Judge separates squabbles over Charles Manson’s remains and estate
Litigation over the estate of Charles Manson may resume in Los Angeles, but potential heirs fighting for the late cult leader’s corpse must make their case elsewhere, L.A. County Superior Court Judge David Cowan ruled Friday.
Manson died in November at the age of 83, and no fewer than four separate parties have staked claims since over his estate and remains two of Manson’s supposed children, a supposed grandson and a longtime pen pal.
Ruling on venue Friday, Judge Cowan said that the fights for Manson’s estate and remains are to be separated and decided in different counties, according to court reporters.
Los Angeles Superior Court will continue to host hearings concerning Manson’s estate, will and other related matters since he resided in L.A. when his crimes took place, Judge Cowan ruled.
The disposition of Manson’s remains, meanwhile, should be resolved in either Kings County, where he spent over 50 years behind bars, or Kern County, where he died in a Bakersfield hospital on Nov. 19, the judge said.
“He was incarcerated in Kings County, not L.A. County,” Judge Cowan said, according to The Orange County Register. “It should be Kings County or Kern County, not L.A. County for the venue.”
Manson’s body is currently in the custody of the Kern County coroner, and a hearing involving it is scheduled for Wednesday in Bakersfield, the county seat.
Potential heirs claiming custody of Manson’s body include two alleged sons, Michael Brunner and Matthew Lentz, as well as Manson’s purported grandson, Jason Freeman, and a pen pal, Michael Channels, who claims to hold a will listing him as the estate’s executor and sole beneficiary.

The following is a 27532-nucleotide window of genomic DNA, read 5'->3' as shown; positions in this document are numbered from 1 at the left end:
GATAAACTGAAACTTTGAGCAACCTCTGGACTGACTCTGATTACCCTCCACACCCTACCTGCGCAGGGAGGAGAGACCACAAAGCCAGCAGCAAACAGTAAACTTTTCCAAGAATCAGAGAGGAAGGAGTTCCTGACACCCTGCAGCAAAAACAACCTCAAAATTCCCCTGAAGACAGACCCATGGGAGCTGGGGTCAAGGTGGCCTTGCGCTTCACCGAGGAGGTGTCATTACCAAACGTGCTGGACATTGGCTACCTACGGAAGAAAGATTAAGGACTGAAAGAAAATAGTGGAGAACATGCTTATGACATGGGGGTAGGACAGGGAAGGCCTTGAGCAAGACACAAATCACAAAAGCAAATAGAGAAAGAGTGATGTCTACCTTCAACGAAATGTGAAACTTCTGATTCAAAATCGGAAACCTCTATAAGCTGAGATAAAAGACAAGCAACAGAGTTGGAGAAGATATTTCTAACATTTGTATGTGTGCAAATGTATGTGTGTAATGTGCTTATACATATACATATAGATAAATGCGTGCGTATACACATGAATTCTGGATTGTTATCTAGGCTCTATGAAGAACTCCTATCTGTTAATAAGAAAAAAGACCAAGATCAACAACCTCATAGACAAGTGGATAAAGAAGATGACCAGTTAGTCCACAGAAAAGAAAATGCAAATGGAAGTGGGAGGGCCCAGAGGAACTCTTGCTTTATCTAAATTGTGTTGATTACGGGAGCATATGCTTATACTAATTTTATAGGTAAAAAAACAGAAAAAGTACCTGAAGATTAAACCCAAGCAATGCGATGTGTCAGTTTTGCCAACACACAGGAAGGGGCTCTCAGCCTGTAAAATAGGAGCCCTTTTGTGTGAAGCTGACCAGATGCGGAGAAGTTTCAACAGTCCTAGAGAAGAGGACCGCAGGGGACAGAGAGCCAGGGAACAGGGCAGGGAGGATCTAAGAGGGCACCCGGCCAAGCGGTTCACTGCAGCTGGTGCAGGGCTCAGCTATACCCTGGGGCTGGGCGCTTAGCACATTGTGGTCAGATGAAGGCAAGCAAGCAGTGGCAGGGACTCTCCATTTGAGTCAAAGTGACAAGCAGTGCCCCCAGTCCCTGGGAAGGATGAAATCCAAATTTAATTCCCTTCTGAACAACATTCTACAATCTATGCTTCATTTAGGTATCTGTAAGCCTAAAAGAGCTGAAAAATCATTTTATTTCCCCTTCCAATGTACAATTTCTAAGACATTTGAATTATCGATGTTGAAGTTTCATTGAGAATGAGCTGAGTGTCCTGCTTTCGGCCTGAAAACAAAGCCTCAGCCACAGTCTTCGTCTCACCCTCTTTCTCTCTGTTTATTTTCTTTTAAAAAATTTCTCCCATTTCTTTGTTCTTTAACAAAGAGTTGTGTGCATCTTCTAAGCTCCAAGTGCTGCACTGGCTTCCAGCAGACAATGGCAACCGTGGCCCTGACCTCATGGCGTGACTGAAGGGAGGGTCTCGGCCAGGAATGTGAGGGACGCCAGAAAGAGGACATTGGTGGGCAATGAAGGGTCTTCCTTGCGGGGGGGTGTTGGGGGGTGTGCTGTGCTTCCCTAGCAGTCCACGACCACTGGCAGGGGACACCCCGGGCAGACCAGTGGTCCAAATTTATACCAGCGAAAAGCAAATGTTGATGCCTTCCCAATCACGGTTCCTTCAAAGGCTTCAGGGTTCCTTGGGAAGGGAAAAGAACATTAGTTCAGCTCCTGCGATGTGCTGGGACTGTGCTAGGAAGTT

“I’m here to claim my grandfather, have him cremated, spread his ashes and do the right thing,” Mr. Freeman said during a press conference held outside court Friday.
An attorney representing the Kern County coroner said that Manson told guards at Corcoran prison that he had no surviving children and lacked a will, The Los Angeles Times reported.
Manson and several of his cult followers were convicted of participating in a series of brutal slayings that terrorized southern California in the late 1960s, including the March 1969 murder of pregnant actress Sharon Tate and four others inside her Los Angeles home.
Manson unsuccessfully pursued a music career before ordering the murders, and the eventual heir to his estate could potentially collect royalties off of Manson songs subsequently recorded by artists including Guns N’ Roses and the Beach Boy, as well as any other commercial rights involving his image, The L.A. Times reported.